Serbs humiliate UN in 'safe area'

Peace-keepers are forced to flee Srebrenica
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The Independent Online
CHRISTOPHER BELLAMY

Defence Correspondent

The United Nations suffered its worst humiliation in the three years of the Bosnian conflict yesterday when the Bosnian Serbs bulldozed their way into the Muslim "safe area"of Srebrenica.

Dutch UN peace-keepers and thousands of Muslim refugees were forced to flee as the Serbs overran the town, shrugging off two Nato air attacks. Srebrenica's new masters appointed one of their own as mayor last night, and a second "safe area", the nearby town of Zepa, was reported to be on the point of yielding to them.

The fall of one of the enclaves which the UN had vowed to defend has once again placed the world body's future in Bosnia in doubt. "When they are attacked by military forces, this obviously prejudices their ability to carry out [their] humanitarian mission," said William Perry, the US Defense Secretary.

The speed and determination of the attack by between 1,000 and 1,500 Serbs stunned the UN, which had been trying to defend a "safe area" for the first time. Previously, it had insisted it would not fight the local factions' war for them.

"One hoped they'd back off, confronted by resistance from the UN, but the thin blue or white line was not enough," said the UN spokesman in Sarajevo, Lieutenant-Colonel Gary Coward. "We assess that 1,000 to 1,500 Bosnian Serb troops have now moved into and around the town of Srebrenica. They have control of the town." He said there were 20,000 refugees at Potocari, about a mile from Srebrenica, where the Dutch have their base, and about 7,000 on the road. "The Dutch battalion at Potocari is inundated with refugees," he added.

The relief organisation Medecins sans Frontieres said Srebrenica, which had been home to 30,000 people, was "completely empty". "It is a massive exodus," a spokesman said.

Lt-Col Coward said the UN was trying to contact the authorities in the Bosnian Serb capital of Pale to negotiate a local ceasefire, "and to give what aid and succour we can". About 70 local people had been wounded, he said.

A small UN force with seven armoured personnel carriers and about 60 men took position on the road south of Srebrenica to block the Serbs, whose attack began on Sunday.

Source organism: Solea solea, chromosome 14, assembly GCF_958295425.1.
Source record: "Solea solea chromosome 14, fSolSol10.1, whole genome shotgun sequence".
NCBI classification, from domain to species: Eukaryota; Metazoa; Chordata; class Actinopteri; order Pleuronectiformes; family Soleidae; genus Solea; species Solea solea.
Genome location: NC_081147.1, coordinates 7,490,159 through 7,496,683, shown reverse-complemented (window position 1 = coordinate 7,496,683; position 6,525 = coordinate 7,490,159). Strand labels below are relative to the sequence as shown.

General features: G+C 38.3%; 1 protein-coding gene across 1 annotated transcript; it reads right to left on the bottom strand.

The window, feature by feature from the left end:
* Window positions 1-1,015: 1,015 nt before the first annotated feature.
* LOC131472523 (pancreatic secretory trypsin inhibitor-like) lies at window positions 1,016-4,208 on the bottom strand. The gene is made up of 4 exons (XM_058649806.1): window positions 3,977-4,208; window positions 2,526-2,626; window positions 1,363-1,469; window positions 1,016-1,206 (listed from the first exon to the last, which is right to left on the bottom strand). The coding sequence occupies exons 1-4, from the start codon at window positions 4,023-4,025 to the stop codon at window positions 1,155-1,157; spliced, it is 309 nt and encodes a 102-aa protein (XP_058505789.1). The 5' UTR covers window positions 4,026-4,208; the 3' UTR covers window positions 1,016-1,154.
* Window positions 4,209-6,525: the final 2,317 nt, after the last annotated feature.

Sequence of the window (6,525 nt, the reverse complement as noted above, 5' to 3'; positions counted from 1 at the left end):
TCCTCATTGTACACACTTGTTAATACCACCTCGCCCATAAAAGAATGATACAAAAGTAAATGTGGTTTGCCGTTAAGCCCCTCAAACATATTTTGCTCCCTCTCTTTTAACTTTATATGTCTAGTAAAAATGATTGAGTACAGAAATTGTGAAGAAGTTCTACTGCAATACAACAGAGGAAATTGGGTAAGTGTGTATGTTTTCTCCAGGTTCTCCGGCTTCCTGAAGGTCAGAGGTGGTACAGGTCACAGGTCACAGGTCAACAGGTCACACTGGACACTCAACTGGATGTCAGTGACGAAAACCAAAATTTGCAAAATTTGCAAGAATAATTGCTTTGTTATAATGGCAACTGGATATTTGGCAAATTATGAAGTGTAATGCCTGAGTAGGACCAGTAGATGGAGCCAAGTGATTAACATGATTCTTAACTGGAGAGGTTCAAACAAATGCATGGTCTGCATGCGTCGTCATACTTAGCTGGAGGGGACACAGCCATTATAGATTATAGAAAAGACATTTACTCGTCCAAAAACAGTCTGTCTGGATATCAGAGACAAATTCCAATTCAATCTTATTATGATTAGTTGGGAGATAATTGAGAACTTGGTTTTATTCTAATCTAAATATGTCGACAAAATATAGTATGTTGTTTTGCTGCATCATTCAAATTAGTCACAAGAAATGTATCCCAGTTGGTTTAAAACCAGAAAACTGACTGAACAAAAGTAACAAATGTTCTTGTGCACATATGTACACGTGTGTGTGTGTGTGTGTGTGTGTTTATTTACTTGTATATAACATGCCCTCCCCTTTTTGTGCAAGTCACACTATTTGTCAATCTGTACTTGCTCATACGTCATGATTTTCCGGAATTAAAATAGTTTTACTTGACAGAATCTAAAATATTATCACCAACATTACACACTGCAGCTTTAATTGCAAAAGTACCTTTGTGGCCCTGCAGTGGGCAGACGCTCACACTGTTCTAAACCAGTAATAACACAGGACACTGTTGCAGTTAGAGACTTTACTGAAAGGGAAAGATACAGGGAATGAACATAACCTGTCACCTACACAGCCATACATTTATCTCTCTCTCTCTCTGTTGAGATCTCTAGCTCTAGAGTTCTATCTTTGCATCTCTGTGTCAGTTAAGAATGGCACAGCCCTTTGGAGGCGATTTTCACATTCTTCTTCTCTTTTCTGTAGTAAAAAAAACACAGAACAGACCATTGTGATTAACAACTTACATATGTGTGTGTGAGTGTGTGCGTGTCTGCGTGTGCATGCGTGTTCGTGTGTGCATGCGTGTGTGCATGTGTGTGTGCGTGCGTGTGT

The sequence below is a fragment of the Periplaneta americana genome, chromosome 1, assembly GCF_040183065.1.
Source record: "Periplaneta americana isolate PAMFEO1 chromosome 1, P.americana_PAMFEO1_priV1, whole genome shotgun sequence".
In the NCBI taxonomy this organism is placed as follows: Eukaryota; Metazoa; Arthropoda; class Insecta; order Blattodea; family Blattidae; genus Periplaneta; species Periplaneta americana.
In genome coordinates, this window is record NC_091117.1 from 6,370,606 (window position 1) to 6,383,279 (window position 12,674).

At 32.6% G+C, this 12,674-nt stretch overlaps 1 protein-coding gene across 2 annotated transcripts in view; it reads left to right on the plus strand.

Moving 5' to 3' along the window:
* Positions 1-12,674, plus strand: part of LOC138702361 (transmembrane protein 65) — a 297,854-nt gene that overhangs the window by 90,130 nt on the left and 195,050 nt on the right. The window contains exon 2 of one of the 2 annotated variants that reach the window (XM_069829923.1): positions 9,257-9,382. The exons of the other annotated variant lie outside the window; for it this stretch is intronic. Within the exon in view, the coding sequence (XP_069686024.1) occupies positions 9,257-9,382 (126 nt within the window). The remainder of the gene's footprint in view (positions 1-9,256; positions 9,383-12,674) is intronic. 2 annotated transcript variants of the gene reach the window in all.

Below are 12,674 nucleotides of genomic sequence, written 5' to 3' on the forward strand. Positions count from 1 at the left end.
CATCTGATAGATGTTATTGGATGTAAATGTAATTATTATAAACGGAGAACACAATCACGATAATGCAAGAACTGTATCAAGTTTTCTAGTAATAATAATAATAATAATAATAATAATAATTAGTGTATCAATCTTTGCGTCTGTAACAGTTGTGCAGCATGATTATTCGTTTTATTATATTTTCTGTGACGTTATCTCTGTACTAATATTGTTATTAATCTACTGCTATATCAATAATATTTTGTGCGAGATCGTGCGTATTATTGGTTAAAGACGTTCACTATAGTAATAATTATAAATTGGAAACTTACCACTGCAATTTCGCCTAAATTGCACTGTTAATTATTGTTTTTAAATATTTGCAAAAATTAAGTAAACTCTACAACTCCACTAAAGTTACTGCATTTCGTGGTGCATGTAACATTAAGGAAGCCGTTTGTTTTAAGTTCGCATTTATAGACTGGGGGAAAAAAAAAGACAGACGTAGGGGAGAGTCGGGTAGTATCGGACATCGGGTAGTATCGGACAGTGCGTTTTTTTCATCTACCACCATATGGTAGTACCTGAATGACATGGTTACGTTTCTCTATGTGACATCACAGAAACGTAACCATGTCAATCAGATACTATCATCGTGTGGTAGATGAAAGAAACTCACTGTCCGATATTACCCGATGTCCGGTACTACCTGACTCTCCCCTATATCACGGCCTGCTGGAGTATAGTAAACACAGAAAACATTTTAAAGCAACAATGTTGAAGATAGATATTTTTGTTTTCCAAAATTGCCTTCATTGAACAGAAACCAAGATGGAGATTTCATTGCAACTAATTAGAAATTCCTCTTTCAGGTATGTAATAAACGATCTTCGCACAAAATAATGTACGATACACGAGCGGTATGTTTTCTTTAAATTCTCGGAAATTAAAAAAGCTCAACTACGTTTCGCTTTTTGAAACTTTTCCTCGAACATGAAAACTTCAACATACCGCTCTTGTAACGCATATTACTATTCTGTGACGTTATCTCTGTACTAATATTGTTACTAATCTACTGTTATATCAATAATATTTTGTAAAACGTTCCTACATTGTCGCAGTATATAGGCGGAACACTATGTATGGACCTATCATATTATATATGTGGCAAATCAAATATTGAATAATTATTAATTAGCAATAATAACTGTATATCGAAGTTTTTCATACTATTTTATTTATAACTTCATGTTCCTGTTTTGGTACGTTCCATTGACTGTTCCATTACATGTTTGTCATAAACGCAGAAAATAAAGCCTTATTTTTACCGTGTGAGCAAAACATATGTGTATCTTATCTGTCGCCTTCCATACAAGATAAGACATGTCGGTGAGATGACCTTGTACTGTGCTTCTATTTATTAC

On Monday night, a fierce fire-fight erupted between the Bosnian Serbs and the Dutch peace-keepers, and resumed yesterday morning. Nato warplanes were called in by the French Brigadier-General, Herve Gobillard, acting UN commander in General Rupert Smith's absence, and two Serb tanks just behind the front line were destroyed.

By that time, however, the Dutch peace-keepers, overwhelmed by the weight and speed of the Serb advance, had pulled out. UN sources said they ran the risk of being outflanked, and had to withdraw to Potocari. Several peace-keepers were wounded during yesterday's action, but the UN said it did not believe any had been killed.

President Jacques Chirac said France was prepared to intervene military to "restore the integrity of the Srebrenica zone" if the UN Security Council asked the Franco-British Rapid Reaction Force to do so, but senior Government sources in London appeared to rule this out. "That was Chirac speaking from the French point of view," said one. "I don't think there is much feasibility in that from our view."

The Security Council, meeting in emergency session in New York last night, was debating a resolution condemning the invasion and demanding the immediate withdrawal of the Serb troops from Srebrenica.

The text, prepared principally by Britain, France and Germany, was also expected to authorise the Secretary-General, Boutros Boutros-Ghali, to use whatever means necessary, possibly including military force, to restore Srebrenica as a safe area. Some hesitation by Russia, however, made it unlikely that the resolution would be adopted until later today.

"The objective is the return of the status quo ante," said a US diplomat. "Exactly how it would be done would not be addressed by the resolution."

Michael Portillo, the Defence Secretary, and Malcolm Rifkind, the Foreign Secretary, held an emergency meeting with military chiefs last night. In the Commons earlier, John Major warned MPs in the most grave terms so far that British troops would be withdrawn if the fighting worsened. The Prime Minister's office insisted there had been no hardening of policy in favour of a pull-out, but there was increasing backbench pressure for withdrawal.

The fall of Srebrenica was hastily added to the agenda of yesterday's Franco-German summit in Strasbourg, but afterwards Mr Chirac insisted the question of withdrawal was not "a matter for today". If, however, the arms embargo on the Bosnian Muslims were lifted, then France would insist on "an immediate withdrawal".

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